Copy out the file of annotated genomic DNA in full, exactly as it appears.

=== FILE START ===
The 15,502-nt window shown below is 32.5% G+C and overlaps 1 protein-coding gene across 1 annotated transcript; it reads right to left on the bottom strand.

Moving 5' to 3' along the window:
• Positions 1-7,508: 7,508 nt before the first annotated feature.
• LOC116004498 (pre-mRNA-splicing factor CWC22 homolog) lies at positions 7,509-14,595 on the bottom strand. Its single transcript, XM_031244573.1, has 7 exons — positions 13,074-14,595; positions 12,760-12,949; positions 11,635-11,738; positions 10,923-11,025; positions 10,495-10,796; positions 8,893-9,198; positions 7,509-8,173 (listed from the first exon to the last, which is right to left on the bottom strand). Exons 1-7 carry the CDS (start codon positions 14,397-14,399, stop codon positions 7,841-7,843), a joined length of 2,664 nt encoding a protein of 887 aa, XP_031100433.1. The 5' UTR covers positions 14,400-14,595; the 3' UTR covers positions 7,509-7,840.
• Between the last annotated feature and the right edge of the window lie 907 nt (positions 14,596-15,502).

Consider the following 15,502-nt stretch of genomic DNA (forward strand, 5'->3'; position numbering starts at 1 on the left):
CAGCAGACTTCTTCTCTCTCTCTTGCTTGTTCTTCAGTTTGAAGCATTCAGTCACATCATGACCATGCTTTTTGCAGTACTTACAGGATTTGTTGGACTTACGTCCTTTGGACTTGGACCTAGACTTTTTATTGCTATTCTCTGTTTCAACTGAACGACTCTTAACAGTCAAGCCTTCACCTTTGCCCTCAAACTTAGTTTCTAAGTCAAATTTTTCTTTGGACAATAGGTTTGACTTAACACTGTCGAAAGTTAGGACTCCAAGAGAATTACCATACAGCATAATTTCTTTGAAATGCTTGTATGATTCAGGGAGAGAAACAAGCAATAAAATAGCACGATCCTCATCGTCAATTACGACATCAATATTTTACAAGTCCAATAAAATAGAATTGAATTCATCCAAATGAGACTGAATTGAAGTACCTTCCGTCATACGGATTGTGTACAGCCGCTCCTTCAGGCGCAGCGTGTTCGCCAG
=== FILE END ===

The 15,502-nt window shown below is 32.5% G+C and overlaps 1 protein-coding gene across 1 annotated transcript; it reads right to left on the bottom strand.

Moving 5' to 3' along the window:
• Positions 1-7,508: 7,508 nt before the first annotated feature.
• LOC116004498 (pre-mRNA-splicing factor CWC22 homolog) lies at positions 7,509-14,595 on the bottom strand. Its single transcript, XM_031244573.1, has 7 exons — positions 13,074-14,595; positions 12,760-12,949; positions 11,635-11,738; positions 10,923-11,025; positions 10,495-10,796; positions 8,893-9,198; positions 7,509-8,173 (listed from the first exon to the last, which is right to left on the bottom strand). Exons 1-7 carry the CDS (start codon positions 14,397-14,399, stop codon positions 7,841-7,843), a joined length of 2,664 nt encoding a protein of 887 aa, XP_031100433.1. The 5' UTR covers positions 14,400-14,595; the 3' UTR covers positions 7,509-7,840.
• Between the last annotated feature and the right edge of the window lie 907 nt (positions 14,596-15,502).

Consider the following 15,502-nt stretch of genomic DNA (forward strand, 5'->3'; position numbering starts at 1 on the left):
CAGCAGACTTCTTCTCTCTCTCTTGCTTGTTCTTCAGTTTGAAGCATTCAGTCACATCATGACCATGCTTTTTGCAGTACTTACAGGATTTGTTGGACTTACGTCCTTTGGACTTGGACCTAGACTTTTTATTGCTATTCTCTGTTTCAACTGAACGACTCTTAACAGTCAAGCCTTCACCTTTGCCCTCAAACTTAGTTTCTAAGTCAAATTTTTCTTTGGACAATAGGTTTGACTTAACACTGTCGAAAGTTAGGACTCCAAGAGAATTACCATACAGCATAATTTCTTTGAAATGCTTGTATGATTCAGGGAGAGAAACAAGCAATAAAATAGCACGATCCTCATCGTCAATTACGACATCAATATTTTACAAGTCCAATAAAATAGAATTGAATTCATCCAAATGAGACTGAATTGAAGTACCTTCCGTCATACGGATTGTGTACAGCCGCTCCTTCAGGCGCAGCGTGTTCGCCAG